Replicable research and the (almost) one button expert

NodeXL has been a great tool for me to start learning about network analysis, but as I play with various settings I’m conscious that I’m missing some of the basic tricks to get the data into a meaningful shape. For a while now people have been able to upload and share their network analysis in the NodeXLGraphGallery. This includes downloading the NodeXL data as an Excel Workbook or GraphML (this is a nice way to allow replicable research).

An even newer feature is to download the NodeXL Options the graph author used. This means a relative amateur like myself with no sociological background, and unlike Marc unaware of what the increasing popularity of zombie films might be saying about our society (although they can be used to explain betweenness centrality), can tap into their expertise and format a graph in a meaningful way with a couple of clicks. There’s still the danger that you don’t understand the graph, but it can still be a useful jumpstart.

Import NodeXL Options

Twitter Search Top Items Summary

The next new thing is a Twitter Search Network Top Items page. I did a search for ‘#oer OR #ukoer’ to pull the last 7 days  tweets. By importing the options from this NodeXL Graph Gallery example and running the ‘Automate’ you can reuse my settings on your own search result. By running Graph Metrics > Twitter search network top items (part of my Automate options) I get this sheet which I’ve uploaded to Google Spreadsheet

Twitter Search Network Top Items page

This sheet lets you quickly see overall and group level:

  • Top Replied-To in Entire Graph
  • Top Mentioned in Entire Graph
  • Top URLs in Tweet in Entire Graph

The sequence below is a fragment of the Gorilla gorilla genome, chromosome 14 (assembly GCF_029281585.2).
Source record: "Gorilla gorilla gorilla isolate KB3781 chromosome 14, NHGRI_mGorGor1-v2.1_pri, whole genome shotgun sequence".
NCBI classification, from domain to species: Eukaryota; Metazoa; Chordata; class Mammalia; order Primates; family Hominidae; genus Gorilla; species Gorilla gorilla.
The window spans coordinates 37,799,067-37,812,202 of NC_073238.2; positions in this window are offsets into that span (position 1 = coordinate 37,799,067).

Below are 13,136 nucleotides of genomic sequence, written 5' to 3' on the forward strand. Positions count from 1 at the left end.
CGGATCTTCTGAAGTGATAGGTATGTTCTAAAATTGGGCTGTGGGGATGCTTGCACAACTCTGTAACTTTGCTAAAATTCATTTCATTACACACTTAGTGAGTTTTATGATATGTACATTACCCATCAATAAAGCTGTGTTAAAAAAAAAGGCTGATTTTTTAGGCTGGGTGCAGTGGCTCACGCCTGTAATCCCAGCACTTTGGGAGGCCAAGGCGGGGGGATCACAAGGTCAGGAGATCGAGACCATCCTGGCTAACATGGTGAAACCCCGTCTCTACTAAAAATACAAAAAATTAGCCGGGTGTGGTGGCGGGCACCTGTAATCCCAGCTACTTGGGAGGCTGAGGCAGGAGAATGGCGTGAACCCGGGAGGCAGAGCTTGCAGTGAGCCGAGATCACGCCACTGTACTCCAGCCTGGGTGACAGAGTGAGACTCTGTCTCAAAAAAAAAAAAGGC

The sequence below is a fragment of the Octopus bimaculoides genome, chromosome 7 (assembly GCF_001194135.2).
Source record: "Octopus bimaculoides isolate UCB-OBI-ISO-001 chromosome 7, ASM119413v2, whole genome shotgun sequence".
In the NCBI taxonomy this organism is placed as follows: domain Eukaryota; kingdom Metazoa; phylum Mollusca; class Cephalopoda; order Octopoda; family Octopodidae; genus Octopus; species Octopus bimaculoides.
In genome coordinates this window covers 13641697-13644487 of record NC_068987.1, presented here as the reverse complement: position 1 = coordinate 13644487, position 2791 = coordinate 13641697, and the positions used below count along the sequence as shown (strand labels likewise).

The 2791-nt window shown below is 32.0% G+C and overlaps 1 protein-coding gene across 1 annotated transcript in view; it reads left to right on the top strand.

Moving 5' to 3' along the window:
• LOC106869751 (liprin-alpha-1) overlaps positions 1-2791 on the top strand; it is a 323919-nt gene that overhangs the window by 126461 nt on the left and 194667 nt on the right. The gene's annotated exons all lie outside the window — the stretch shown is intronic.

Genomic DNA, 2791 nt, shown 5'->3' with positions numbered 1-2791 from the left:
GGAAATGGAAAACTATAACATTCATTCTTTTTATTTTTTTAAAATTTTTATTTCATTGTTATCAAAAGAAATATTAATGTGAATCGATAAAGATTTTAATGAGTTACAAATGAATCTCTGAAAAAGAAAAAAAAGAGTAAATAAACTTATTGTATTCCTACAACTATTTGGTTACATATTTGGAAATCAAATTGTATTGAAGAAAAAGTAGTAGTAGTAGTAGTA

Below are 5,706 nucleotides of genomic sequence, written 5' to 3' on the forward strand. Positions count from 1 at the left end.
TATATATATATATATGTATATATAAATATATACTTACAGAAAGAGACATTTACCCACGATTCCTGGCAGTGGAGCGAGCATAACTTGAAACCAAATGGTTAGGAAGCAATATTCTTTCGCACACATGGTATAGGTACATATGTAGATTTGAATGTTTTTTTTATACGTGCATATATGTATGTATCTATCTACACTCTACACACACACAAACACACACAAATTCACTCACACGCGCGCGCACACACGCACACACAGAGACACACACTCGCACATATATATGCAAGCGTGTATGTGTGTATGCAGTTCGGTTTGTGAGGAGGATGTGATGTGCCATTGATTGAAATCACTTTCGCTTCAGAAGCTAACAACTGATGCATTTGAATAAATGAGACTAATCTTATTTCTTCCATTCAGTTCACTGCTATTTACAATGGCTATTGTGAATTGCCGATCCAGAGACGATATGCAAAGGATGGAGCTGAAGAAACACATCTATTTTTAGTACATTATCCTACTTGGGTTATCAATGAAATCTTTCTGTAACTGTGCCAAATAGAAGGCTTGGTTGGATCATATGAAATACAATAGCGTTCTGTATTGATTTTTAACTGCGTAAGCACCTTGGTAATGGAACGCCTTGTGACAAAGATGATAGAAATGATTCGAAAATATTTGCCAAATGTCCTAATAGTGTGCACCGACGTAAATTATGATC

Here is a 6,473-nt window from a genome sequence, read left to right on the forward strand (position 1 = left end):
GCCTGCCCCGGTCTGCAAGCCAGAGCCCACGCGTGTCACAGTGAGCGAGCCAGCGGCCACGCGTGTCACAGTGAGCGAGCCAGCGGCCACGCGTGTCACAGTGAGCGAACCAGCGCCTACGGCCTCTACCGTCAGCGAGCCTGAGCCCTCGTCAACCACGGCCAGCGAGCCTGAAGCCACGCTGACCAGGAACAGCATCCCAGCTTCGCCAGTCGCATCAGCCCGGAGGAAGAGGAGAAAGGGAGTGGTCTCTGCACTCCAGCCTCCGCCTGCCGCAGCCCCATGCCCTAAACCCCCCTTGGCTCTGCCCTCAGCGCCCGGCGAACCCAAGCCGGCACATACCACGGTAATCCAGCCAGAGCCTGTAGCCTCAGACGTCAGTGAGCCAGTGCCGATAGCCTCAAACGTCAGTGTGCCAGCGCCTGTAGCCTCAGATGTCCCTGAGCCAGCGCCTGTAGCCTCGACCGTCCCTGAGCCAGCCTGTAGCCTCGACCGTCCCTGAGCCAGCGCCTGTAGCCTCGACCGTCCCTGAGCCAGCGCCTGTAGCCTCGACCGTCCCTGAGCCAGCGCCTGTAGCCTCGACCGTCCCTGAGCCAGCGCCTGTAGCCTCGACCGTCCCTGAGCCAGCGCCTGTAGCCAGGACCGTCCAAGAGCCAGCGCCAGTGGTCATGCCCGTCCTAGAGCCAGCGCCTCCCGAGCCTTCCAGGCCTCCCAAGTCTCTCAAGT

• Top Hashtags in Tweet in Entire Graph
  • Top Tweeters in Entire Graph

Detection

These are useful summaries to look at who is most active in the community, what urls are most being shared, overlapping tag communities. I admit that it can look like a scary dashboard of stuff which not all of you will like, but NodeXL is a network graphing tool so it’s easy to visually explore the data.

So looking at macro level we can quickly graph the ripples typical within a Twitter community which mainly showing the effects of retweets (this view was extracted from my online NodeXL Google Spreadsheet Graph Viewer). This can help you quickly see the smaller clusters within the community who are generating retweets and conversations.

Retweet ripples

Community (group) in a box

Because my data was also on the NodeXL Graph Gallery Marc kindly created this view which groups sub-communities using an algorithm and overlays the most used hashtags used by the sub-community (Marc’s version on NodeXL Graph Gallery). The group hashtag labels, which are in frequency order, are very useful in this situation because the search term I used was pulling in overlapping hashtag communities (#oer and #ukoer). So looking for boxes where ‘ukoer’ is near the beginning would indicate they are from the uk crowd.

oer/ukoer graph by Marc Smith

Getting more from the data